An embattled billboard that’s considered a critical draw for Fulton County tourism is putting federal funding for the New York State Thruway at risk.
Though congressional representatives and local leaders have lined up in support of the sign, the state Department of Transportation is demanding the billboard — which advertises the Johnstown-Gloversville Holiday Inn and is visible from the Thruway between Canajoharie and Fultonville — be taken down. It was illegally rebuilt in 2006, in violation of highway beautification laws on the books since 1965, federal authorities say.
The sign points eastbound motorists to the hotel, accessible from Exit 28 in Fultonville. From the sign, the hotel at 308 N. Comrie Ave. in Johnstown is a drive of slightly more than 12 miles.
It is protected by state legislation signed in August 2012 at the behest of numerous public officials, but that law is being called invalid because it is contradicted by federal law, which takes precedence over state law, according to letters sent to hotel manager Jim Landrio and his attorney.
Landrio pointed Friday to a long list of supporters sending letters to U.S. Department of Transportation Secretary Anthony Foxx asking for reconsideration:
• Dustin Swanger and Gregory Fagan, chairman and vice-chairman of the Fulton County Center for Regional Growth, the county’s economic development arm.
• Sarah J. Slingerland, mayor of Johnstown.
• Mark Kilmer, president and CEO of the Fulton-Montgomery Regional Chamber of Commerce.
• Swanger in his capacity as president of Fulton-Montgomery Community College.
• U.S. Reps. Chris Gibson, R-Kinderhook; Bill Owens, D-Plattsburgh; and Paul Tonko, D-Amsterdam.
Landrio said Friday the sign brings travelers not only to his hotel but also to other businesses and attractions in Fulton County.
“This sign is doing good for our community,” he said.
The sign, 20 feet tall and 100 feet wide, sits on land owned by Winford Peck of Yatesville Creek Road, Sprakers.
Federal law limits outdoor advertising within 660 feet of the highway’s right-of-way in urban areas and beyond 660 feet in non-urban areas visible from the highway. The law makes exceptions in specific instances such as signs that pertain to natural wonders and scenic and historical attractions.
The hotel apparently doesn’t fit any of those criteria.
Despite the clamor for keeping the sign where it is, the state Department of Transportation has been asking since April that it be taken down.
In an April 12 letter to Landrio, Mary Beth Bell, acting director of the state DOT Office of Right of Way, said the 2012 state law protecting the sign violates federal law.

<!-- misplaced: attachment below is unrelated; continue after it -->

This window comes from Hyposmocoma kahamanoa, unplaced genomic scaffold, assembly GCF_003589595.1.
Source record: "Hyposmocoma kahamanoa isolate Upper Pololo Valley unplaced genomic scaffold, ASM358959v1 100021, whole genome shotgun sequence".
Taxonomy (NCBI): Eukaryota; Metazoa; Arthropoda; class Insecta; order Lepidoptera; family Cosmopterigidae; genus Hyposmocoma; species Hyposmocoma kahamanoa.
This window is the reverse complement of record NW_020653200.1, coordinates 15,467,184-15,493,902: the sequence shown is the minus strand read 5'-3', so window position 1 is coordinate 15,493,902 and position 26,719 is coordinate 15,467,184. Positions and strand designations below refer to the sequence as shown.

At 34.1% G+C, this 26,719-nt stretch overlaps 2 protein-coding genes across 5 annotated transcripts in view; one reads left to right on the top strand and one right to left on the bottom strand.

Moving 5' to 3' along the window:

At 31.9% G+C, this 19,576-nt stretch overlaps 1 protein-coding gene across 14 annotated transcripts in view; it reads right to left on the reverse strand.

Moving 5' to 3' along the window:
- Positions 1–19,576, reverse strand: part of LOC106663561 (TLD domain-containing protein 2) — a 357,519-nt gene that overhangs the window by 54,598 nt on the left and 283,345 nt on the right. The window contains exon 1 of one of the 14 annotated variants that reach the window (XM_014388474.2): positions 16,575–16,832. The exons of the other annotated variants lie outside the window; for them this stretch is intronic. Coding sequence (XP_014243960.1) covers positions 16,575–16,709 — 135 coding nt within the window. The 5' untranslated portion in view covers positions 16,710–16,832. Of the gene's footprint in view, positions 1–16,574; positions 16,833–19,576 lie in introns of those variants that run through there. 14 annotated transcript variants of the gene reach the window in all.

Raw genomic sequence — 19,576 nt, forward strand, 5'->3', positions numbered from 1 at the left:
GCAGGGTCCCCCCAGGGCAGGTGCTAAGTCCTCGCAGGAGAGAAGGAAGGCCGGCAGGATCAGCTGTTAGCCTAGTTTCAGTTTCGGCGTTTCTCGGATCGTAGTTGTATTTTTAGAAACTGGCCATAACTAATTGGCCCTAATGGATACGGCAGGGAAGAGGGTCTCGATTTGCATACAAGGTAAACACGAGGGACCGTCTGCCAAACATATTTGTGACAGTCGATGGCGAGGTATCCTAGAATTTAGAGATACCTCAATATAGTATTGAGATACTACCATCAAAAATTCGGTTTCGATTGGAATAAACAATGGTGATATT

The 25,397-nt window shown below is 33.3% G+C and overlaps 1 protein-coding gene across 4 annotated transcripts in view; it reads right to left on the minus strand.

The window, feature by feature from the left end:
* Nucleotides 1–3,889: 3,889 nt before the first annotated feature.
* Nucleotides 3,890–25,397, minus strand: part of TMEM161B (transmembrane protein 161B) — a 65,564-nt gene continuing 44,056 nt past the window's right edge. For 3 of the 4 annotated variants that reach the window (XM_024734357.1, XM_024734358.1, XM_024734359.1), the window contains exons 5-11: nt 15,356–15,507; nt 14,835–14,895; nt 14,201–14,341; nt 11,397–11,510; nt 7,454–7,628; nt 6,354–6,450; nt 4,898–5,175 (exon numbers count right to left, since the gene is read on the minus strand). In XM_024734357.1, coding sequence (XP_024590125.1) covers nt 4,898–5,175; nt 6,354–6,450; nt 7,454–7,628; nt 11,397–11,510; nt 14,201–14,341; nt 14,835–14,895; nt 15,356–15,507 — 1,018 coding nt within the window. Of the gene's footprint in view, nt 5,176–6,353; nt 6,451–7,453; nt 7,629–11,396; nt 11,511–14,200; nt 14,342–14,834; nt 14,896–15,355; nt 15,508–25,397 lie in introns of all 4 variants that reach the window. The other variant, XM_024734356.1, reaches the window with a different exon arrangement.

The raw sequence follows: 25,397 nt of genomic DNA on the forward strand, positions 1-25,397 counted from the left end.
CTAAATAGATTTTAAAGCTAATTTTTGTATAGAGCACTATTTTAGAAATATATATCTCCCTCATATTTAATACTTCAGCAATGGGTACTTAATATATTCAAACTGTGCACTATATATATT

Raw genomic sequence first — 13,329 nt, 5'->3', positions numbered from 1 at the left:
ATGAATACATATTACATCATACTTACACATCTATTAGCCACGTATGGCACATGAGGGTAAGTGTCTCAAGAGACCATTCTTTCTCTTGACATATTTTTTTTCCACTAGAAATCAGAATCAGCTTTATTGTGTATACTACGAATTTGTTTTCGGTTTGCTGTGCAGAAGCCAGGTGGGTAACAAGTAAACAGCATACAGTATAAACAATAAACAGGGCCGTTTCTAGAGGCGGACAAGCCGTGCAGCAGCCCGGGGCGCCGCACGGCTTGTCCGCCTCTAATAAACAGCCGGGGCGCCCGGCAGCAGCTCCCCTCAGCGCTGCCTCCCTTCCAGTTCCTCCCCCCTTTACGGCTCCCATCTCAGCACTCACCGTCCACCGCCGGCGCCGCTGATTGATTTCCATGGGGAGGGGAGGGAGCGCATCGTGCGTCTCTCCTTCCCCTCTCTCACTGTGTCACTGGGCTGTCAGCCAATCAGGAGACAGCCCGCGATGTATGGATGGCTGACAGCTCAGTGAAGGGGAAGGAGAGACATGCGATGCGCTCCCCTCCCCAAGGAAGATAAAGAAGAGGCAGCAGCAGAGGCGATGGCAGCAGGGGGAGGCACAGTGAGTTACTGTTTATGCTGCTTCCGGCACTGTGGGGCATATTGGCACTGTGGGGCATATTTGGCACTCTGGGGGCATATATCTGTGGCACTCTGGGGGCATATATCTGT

“The [Federal Highway Administration] has determined that portions of I-90 are now ineligible for federal highway funds,” Bell said in the letter.
She wrote that an outdoor advertising permit granted by the state DOT in January 2012 remains in effect and called for the sign to be removed.
“NYSDOT requests your cooperation in removing the sign by May 20, 2013, so New York State may regain full eligibility of federal highway funds,” Bell said in the letter.
The DOT got a response from Landrio’s attorney, David R. Seward of Gloversville, asking for more time to consider the matter.
On July 17, a letter from a DOT lawyer indicates nothing has changed and again requests the sign be taken down — this time with a threat to “refer the matter to the Attorney General’s Office for prosecution.”
The sign became a focus of controversy after severe weather in 2006 knocked it down.
It was installed as many as 50 years ago — before the federal Highway Beautification Act of 1965 banned construction of such billboards. That meant it was grandfathered in and remained legal the next 40 years — until it blew down.
The Highway Beautification Act, as its name suggests, was aimed at improving the view along the country’s interstate highway system, according to the website of the U.S. Department of Transportation’s Federal Highway Administration.
The website cites then-President Lyndon B. Johnson’s statement supporting the law: “I want to make sure that the America we see from these major highways is a beautiful America.”
The law sought to control outdoor advertising, called for the removal of some signs and stipulated that junkyards visible from highways be hidden from view to improve scenery.
Typically, structures that are grandfathered can stay unless they are destroyed, in which case anything new built in the same spot has to comply with current law.
The sign was replaced after the 2006 storm, at a cost of roughly $80,000, sparking requests by the state to take it down since it had lost its grandfathered status.
As with other forms of federal assistance, federal highway aid is contingent on the recipient following federal laws.
“The state statute recognizes that federal law pre-empts it and that FHWA requires the sign to be removed,” state DOT spokeswoman Carol Breen said in an emailed statement. “Failure to comply could affect federal funding. We are working with the owners and FHWA to resolve this issue.”
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